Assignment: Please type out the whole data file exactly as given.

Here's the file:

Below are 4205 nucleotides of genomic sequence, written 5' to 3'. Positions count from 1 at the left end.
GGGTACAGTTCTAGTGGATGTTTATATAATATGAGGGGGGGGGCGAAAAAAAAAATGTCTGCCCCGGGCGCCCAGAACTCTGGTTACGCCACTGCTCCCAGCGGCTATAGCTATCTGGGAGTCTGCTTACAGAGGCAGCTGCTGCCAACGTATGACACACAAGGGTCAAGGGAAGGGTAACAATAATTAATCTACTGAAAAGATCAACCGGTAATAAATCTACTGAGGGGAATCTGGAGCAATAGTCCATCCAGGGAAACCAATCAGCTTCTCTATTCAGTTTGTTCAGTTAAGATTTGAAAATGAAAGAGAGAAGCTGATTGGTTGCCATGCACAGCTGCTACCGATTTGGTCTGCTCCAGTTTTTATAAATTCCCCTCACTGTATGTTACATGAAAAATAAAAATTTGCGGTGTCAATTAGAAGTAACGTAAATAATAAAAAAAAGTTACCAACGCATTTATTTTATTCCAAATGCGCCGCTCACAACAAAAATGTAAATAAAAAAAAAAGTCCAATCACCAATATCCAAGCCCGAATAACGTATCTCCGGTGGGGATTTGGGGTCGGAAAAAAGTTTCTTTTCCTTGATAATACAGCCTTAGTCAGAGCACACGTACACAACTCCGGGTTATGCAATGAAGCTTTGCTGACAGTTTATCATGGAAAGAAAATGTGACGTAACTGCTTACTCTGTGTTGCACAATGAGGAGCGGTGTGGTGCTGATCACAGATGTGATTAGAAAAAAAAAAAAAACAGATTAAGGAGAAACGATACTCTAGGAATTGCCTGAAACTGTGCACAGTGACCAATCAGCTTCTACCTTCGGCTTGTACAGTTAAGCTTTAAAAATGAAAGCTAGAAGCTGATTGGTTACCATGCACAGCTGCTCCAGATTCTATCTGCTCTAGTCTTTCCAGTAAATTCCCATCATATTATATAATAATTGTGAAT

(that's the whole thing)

Below are 4205 nucleotides of genomic sequence, written 5' to 3'. Positions count from 1 at the left end.
GGGTACAGTTCTAGTGGATGTTTATATAATATGAGGGGGGGGGCGAAAAAAAAAATGTCTGCCCCGGGCGCCCAGAACTCTGGTTACGCCACTGCTCCCAGCGGCTATAGCTATCTGGGAGTCTGCTTACAGAGGCAGCTGCTGCCAACGTATGACACACAAGGGTCAAGGGAAGGGTAACAATAATTAATCTACTGAAAAGATCAACCGGTAATAAATCTACTGAGGGGAATCTGGAGCAATAGTCCATCCAGGGAAACCAATCAGCTTCTCTATTCAGTTTGTTCAGTTAAGATTTGAAAATGAAAGAGAGAAGCTGATTGGTTGCCATGCACAGCTGCTACCGATTTGGTCTGCTCCAGTTTTTATAAATTCCCCTCACTGTATGTTACATGAAAAATAAAAATTTGCGGTGTCAATTAGAAGTAACGTAAATAATAAAAAAAAGTTACCAACGCATTTATTTTATTCCAAATGCGCCGCTCACAACAAAAATGTAAATAAAAAAAAAAGTCCAATCACCAATATCCAAGCCCGAATAACGTATCTCCGGTGGGGATTTGGGGTCGGAAAAAAGTTTCTTTTCCTTGATAATACAGCCTTAGTCAGAGCACACGTACACAACTCCGGGTTATGCAATGAAGCTTTGCTGACAGTTTATCATGGAAAGAAAATGTGACGTAACTGCTTACTCTGTGTTGCACAATGAGGAGCGGTGTGGTGCTGATCACAGATGTGATTAGAAAAAAAAAAAAAACAGATTAAGGAGAAACGATACTCTAGGAATTGCCTGAAACTGTGCACAGTGACCAATCAGCTTCTACCTTCGGCTTGTACAGTTAAGCTTTAAAAATGAAAGCTAGAAGCTGATTGGTTACCATGCACAGCTGCTCCAGATTCTATCTGCTCTAGTCTTTCCAGTAAATTCCCATCATATTATATAATAATTGTGAAT